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Insect Behaviour1

Nature volume 101, pages 286287 (13 June 1918) | Download Citation

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Abstract

IT was on a Harmas (an untilled, pebbly bit of land) in Provence that Fabre, after heroic struggles, opened his “laboratory of living entomology, ” where, undisturbed, he might “pry into life.” “Never, in my insect-hunting memories, have I seen so large a population at a single spot; all the occupations have made it their rallying-point. Here come hunters of every kind of game, builders in clay, weavers of cotton goods, collectors of pieces cut from a leaf or the petals of a flower, architects in pasteboard, plasterers mixing mortar, carpenters boring wood, miners digging underground galleries, artificers handling goldbeaters' skin, and many more.” What a place for studying those inborn capacities for effective behaviour which we label instinctive! What disclosures this inimitable observer gives us—the sounds of the midsummer night from the tinkling of toads to the death-wail of the surprised cicada, the green grasshopper's strange banquet off her fertilising capsule, the quick and fatal bite which the “devilkin” or Empusa gives on the back of the butterfly's neck; the beautifully finished cupolas made by Eumenes wasps out of minute pebbles and mortar, and stored with half-paralysed caterpillars, the food for the grub which hatches out of the egg cleverly suspended from the roof; the way the glow-worm deals with snails, first chloroforming them and then drinking them, for the flesh has to be liquefied into a broth before it can be used. Fabres words suggest that the liquid passes up the hollow mandibles to the mouth, but there seems some doubt on this point, as may be seen by comparing the recent observations of Miss Kathleen Haddoh with those of Prof. Bugnion.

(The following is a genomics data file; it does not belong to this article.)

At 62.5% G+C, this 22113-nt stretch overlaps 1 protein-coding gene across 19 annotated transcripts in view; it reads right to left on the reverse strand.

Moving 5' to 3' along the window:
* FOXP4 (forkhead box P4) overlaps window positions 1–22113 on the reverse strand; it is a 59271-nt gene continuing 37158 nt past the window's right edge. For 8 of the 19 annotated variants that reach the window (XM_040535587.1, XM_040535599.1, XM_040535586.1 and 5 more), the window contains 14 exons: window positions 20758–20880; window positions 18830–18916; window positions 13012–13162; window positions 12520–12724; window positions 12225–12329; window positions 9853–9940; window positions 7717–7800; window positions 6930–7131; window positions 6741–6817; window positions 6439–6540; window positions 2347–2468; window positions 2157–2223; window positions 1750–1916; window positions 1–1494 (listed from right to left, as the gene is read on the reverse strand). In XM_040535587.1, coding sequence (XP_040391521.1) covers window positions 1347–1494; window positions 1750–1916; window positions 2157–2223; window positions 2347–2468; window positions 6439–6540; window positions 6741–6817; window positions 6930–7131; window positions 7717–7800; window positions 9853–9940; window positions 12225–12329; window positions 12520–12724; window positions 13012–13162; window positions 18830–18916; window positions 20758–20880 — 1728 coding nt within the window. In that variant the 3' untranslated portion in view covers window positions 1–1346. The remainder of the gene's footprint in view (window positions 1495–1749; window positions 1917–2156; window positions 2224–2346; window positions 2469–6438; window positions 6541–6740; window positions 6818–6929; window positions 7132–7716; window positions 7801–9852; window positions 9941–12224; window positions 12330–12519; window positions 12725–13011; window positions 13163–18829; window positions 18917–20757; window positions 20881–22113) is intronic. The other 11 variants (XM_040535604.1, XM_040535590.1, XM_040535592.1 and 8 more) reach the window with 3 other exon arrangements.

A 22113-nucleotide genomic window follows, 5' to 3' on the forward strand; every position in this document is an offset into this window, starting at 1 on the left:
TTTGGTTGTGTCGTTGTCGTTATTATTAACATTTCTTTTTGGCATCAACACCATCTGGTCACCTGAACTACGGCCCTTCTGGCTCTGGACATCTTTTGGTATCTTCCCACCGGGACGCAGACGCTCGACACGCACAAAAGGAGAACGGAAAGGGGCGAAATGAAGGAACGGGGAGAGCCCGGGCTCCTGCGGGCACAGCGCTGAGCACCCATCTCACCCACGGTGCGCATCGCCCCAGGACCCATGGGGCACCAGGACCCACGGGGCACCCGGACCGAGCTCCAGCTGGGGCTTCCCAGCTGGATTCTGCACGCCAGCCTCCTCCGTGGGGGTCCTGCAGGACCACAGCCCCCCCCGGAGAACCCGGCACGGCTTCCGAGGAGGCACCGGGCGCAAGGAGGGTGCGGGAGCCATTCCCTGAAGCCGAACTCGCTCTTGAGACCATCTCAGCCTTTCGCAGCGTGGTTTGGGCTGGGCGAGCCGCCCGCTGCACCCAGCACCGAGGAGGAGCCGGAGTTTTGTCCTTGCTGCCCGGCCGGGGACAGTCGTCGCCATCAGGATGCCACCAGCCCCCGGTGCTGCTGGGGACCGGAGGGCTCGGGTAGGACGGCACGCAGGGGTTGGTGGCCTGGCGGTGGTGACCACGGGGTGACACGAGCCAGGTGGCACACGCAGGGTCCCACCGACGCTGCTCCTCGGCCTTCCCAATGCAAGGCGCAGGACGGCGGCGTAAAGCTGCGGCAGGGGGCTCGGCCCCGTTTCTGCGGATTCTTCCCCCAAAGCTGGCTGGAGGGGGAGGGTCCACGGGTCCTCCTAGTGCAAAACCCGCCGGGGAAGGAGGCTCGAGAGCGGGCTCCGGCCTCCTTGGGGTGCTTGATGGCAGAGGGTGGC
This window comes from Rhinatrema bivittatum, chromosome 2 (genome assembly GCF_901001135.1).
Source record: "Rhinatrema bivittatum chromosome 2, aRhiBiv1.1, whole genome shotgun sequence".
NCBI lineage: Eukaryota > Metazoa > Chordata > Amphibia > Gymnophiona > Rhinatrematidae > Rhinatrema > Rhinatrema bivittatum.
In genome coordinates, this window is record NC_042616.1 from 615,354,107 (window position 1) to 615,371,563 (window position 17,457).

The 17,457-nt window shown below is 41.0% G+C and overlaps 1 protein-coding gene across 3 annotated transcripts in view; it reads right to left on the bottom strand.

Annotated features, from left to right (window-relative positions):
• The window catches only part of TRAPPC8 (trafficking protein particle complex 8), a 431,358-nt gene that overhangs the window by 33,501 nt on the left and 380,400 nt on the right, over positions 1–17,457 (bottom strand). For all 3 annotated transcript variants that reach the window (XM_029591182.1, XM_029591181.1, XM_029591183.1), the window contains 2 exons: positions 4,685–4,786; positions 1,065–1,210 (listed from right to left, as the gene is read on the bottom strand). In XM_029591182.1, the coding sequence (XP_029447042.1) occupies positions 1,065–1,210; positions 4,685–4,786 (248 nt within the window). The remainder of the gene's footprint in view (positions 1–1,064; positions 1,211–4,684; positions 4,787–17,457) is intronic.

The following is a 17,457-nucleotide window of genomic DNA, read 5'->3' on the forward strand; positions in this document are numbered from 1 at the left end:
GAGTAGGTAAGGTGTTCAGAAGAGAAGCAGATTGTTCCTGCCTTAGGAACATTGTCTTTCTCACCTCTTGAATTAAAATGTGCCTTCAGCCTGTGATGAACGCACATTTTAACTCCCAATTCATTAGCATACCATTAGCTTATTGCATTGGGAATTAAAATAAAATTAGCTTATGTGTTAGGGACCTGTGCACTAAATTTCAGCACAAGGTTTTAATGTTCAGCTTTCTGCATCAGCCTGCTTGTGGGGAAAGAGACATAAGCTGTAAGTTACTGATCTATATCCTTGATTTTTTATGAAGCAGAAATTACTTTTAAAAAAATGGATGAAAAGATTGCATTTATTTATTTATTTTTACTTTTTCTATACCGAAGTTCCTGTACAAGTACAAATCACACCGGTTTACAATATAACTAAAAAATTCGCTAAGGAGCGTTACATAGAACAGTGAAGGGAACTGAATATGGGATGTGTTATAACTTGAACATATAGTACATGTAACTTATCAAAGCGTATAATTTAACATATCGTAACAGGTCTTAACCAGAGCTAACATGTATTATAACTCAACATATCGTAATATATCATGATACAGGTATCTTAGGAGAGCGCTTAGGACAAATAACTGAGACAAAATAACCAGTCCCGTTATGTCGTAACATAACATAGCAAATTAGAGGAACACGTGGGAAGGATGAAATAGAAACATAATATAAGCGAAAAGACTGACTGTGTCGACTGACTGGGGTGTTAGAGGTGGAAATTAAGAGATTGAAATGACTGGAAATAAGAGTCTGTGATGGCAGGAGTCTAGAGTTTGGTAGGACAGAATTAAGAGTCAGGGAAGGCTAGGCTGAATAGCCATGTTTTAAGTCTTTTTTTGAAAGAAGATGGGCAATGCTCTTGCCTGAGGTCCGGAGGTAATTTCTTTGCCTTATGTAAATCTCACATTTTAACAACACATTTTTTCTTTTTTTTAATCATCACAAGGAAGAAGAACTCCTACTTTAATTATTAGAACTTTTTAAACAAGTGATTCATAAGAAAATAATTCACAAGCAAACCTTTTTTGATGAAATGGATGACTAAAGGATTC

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https://doi.org/10.1038/101286a0

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